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President Trump Said DACA Recipients 'Have Nothing to Worry About.' That's Not Exactly True

Sep 07, 2017

President Trump sought to reassure people brought to the United States illegally as children Thursday.

Two days after Attorney General Jeff Sessions outlined how the Deferred Action for Childhood Arrivals program will be phased out over the next six months, Trump took to Twitter to claim that "no action" will be taken in the meantime.

Regardless of what Trump tweeted, DACA recipients could find a lot to worry about:

Trump gave no details. It's unclear what Trump means by "no action." Administration talking points distributed on Tuesday said clearly that DACA recipients should "prepare for and arrange their departure" or apply for other immigration benefits they could be eligible for.

Some could be subject to deportation. Without valid documents, recipients are not lawfully in the U.S. and could be subject to deportation. The Department of Homeland Security has said generally, information DACA recipients provided to the government won't be "proactively provided" to Immigration and Customs Enforcement or Customs and Border Protection for enforcement, but it does not say that none will.

For some, there is no protection. The Administration is no longer accepting new enrollees as of Sept. 5. So, those who are newly qualified or were about to apply for the program do not have access to the protection it provided.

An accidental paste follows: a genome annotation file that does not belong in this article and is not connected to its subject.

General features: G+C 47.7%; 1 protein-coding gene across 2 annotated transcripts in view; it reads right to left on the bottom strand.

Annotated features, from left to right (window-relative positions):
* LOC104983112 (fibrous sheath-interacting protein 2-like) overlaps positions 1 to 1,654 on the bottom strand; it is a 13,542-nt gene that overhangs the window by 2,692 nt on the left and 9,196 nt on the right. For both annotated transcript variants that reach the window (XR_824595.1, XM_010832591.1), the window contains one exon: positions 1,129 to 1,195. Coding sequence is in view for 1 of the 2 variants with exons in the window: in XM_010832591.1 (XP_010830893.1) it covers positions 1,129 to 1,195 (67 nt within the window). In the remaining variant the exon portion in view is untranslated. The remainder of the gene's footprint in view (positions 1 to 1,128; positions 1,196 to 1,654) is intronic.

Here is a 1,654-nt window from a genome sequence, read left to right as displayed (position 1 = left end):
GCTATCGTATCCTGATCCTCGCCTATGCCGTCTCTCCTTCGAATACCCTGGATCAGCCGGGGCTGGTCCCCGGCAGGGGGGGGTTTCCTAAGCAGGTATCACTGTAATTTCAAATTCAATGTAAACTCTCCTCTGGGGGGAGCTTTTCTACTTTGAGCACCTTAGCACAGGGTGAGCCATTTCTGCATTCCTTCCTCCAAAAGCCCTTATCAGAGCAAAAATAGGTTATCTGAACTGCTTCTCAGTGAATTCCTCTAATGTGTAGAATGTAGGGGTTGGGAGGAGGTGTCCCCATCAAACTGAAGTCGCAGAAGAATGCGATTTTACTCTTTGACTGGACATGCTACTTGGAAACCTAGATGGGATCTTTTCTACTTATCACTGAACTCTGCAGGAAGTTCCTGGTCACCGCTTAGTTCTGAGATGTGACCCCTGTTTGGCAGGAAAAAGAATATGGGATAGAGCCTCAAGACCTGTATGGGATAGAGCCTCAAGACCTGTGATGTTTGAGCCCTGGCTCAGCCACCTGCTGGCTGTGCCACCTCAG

Extensions have to be filed soon. Those whose documents are set to expire sometime in the next six months only have until Oct. 5 to apply to apply to have them renewed. That could be tough for those who don't have money at hand for the $495 fee.

The program's future depends on Congress. Trump has said that Congress should act to solve the problem, but the DREAM Act has failed there before, which was why the Obama Administration enacted it by executive action in the first place.

House Minority Leader Nancy Pelosi said at a press conference Thursday that she asked Trump to write the tweet.

"I said, the people really need a reassurance from you, Mr. President, that the six month period is not a period of round-up," she said, " and these people will not be vulnerable."

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